Which brings us back one mo' time to spin. Here's an interesting link that breaks down the Republican manner of speech; it reveals the artistry of spin.

It still amazes me that Palin gets to use her children for her political advancement--why do I know that Track is going to be deployed on September 11? why can I pick baby Trig out of a line-up although I have never met him in person? why would parents of special needs children know they have a friend in the White House?--but no one can even bring up her pregnant teen-aged daughter when it directly relates to her beliefs and policies. Jon Stewart discussed it well in his interview with Newt Gingrich last night.

The Republican strategy is brilliant because most people fall for it. Like the sheep you talk against your students becoming, people get scared and fall over. There is no fight, no calling them on their mess. Few people seem to want to think through anything; they just want to feel. This is a very frustrating state of affairs.

Wednesday, September 3, 2008

A Brief Thought

I'm trying to watch the Republican National Convention. I'm trying. I chewed out my students, many of whom are first year students and about 18 years old, that they should be paying attention to the election issues because they affect their lives. Many of them gave a simplistic and basically thoughtless rationale for their voting choice. I pointed out that thoughtless, sheep-like voting means that nobody will court your vote.

But, a few minutes ago I was reminded of why it's so hard to love Republicans. While the DNC seemed to me to make a real effort to be cordial and respectful, each speaker at the RNC is increasingly angry and snide. Guiliani just asked what a community organizer is (in reference to Obama's resume). I immediately thought, "If you lived in the communities where he was working, you'd probably think that it was important work." And that's my major problem. The actual differences in opinion are not so gut-twisting. It's the snooty, snotty, snide tone that makes my ears bleed. Yuck!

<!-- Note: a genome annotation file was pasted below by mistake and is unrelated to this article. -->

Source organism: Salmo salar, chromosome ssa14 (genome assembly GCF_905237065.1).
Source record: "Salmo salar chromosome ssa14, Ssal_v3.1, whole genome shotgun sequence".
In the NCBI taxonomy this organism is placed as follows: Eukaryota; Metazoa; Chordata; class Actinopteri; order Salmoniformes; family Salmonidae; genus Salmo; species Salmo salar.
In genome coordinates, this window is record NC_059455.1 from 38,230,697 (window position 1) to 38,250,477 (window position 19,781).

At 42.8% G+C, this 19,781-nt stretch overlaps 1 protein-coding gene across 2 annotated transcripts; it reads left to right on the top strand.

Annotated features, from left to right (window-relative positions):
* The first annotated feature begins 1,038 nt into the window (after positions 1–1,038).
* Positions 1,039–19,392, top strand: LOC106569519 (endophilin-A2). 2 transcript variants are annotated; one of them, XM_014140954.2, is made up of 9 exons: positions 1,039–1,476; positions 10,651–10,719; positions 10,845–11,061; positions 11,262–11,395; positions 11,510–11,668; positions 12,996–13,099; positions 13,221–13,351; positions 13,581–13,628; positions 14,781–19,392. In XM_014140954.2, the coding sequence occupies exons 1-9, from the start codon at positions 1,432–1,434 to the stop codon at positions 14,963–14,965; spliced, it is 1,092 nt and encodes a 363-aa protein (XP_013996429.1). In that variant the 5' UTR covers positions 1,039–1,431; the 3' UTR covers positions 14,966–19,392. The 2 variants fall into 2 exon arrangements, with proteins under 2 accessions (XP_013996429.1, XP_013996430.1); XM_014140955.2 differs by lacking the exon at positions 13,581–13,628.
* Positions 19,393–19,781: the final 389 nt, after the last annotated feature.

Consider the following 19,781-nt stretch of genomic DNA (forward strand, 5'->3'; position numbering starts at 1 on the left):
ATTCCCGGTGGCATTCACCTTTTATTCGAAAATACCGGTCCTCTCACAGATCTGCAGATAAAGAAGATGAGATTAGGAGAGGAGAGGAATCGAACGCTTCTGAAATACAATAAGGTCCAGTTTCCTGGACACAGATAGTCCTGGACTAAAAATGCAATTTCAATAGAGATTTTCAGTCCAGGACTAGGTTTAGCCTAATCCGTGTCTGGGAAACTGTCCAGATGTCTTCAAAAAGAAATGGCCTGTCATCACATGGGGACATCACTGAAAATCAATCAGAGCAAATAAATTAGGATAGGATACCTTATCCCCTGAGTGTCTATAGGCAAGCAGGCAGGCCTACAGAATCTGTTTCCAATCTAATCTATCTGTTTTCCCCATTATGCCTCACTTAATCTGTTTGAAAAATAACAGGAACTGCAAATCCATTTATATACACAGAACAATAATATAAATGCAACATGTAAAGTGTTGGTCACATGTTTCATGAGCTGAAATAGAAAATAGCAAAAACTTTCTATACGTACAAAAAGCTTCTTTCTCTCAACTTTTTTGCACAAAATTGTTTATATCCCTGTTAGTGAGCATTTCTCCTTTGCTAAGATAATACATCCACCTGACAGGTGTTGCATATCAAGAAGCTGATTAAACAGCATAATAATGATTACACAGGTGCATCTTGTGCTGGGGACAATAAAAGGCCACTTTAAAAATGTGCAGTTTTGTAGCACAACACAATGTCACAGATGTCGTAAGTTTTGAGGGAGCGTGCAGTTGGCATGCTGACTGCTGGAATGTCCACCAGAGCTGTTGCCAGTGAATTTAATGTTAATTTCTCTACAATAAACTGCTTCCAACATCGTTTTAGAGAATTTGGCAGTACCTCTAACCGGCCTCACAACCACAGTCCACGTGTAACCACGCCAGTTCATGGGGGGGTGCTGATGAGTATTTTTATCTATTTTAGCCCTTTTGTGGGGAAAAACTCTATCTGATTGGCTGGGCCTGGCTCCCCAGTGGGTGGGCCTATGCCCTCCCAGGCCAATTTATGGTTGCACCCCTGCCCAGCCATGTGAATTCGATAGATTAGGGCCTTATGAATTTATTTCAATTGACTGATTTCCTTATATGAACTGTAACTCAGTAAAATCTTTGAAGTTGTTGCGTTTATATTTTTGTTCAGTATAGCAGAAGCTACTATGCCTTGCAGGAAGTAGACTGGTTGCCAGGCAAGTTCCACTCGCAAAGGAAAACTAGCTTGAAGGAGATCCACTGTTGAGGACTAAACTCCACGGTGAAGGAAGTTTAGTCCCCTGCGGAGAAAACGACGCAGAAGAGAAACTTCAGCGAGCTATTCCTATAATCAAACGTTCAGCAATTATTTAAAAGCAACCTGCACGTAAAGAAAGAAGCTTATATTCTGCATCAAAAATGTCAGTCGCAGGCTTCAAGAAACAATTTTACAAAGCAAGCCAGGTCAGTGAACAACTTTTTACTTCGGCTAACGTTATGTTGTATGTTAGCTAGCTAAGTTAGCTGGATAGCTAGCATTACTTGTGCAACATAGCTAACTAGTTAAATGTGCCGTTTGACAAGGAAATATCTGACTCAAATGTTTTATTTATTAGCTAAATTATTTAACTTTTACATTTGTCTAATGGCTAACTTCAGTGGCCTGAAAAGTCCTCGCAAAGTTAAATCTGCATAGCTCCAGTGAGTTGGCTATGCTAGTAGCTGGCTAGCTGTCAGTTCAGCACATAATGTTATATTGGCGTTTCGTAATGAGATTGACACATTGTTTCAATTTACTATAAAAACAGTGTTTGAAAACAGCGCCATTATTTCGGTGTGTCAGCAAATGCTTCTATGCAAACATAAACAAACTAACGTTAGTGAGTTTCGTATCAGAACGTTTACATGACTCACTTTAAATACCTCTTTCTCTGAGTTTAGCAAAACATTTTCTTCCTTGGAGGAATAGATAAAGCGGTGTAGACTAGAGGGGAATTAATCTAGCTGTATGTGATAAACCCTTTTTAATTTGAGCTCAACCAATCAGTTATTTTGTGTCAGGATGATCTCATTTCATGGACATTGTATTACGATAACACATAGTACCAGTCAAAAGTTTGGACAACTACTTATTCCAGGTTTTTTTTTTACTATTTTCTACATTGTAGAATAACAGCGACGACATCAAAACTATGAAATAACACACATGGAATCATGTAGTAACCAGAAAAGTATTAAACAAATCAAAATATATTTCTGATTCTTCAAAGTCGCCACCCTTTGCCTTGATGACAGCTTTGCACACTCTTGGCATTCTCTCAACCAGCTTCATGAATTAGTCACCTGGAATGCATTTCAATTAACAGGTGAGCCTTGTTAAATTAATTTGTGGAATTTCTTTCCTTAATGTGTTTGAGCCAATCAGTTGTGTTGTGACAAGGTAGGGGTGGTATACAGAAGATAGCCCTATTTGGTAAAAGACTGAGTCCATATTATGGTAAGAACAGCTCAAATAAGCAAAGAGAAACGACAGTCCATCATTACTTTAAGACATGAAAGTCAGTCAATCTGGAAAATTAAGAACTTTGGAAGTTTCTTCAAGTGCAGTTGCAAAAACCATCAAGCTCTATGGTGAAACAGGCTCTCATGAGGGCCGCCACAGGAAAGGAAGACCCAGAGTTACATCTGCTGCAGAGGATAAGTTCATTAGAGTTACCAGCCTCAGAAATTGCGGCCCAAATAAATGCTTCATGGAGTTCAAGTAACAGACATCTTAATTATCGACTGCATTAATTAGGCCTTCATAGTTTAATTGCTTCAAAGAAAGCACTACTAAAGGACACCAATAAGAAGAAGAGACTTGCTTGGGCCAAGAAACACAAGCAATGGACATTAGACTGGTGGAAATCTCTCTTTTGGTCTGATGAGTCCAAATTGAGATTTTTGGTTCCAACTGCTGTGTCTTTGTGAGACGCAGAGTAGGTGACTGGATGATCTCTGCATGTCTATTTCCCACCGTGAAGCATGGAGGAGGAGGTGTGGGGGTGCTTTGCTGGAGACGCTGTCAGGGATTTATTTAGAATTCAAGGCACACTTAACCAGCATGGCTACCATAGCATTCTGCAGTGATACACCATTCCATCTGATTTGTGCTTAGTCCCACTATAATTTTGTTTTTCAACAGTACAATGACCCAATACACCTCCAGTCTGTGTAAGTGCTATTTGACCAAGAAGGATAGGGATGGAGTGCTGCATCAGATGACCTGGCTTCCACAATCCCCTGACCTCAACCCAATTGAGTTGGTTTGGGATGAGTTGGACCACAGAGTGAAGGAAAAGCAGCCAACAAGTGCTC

Tuesday, September 2, 2008

One more thing

Please note that I actually did have the following thought BEFORE I saw it on another blog!

I loved the show "Commander in Chief" and I immediately thought of it when I heard of McCain's VP choice. In it, Geena Davis a Vice President who was chosen only because she was a woman. When the President is suddenly on his death bed, he begs her to resign because he didn't really want her to run anything, much less the whole country. But she ignores him and seems to be a perfectly strong and thoughtful (TV) President. Interesting, huh? With a 73 year old nominee and a VP candidate with pageant hair (that's silly and petty--I know).

Tru Dat

TD, I second your emotions on all of your last few posts. The DNC was exciting, but exhausting. Whatever happens now, I'm so glad I lived to see a major party nominate a minority person to run. I really didn't think it would happen in my lifetime. I had only hoped that my children would be a witness. Instead, I got to answer my daughter when she saw Obama on TV and asked, "Who's that, Mommy?" I was so thrilled to say, "He might be the President."

I, too, was trying to back off of Palin and her daughter and babies and whatnot. But the sheer absurdity has me shaking my head. I mean, seriously? Seriously? Are we really going to pretend that the Republican campaign for President isn't complete nonsense? That teenage sex and ill-advised pregnancies are only a "family matter" for people who have made it a major issue? Seriously?

I'm sorry that the Palin family has so much to deal with right now. But I don't feel any more sad for them than I do for families with one parent instead of two (whatever the reason for it) and two jobs instead of one; families who can hardly afford to feed, clothe, and house their 5 children and who have one more on the way (whatever the reason); families who are likely to have inadequate or non-existent health insurance, on which the grandchild will probably not be covered. The take-away message here, I think, comes back to resources, just as it usually does. If you have them, you can afford to make some mistakes, and your cohorts will tell you that it's not all about your morals. If you don't have resources, then your (lack of) morals is the only thing that defines you and you deserve what you get.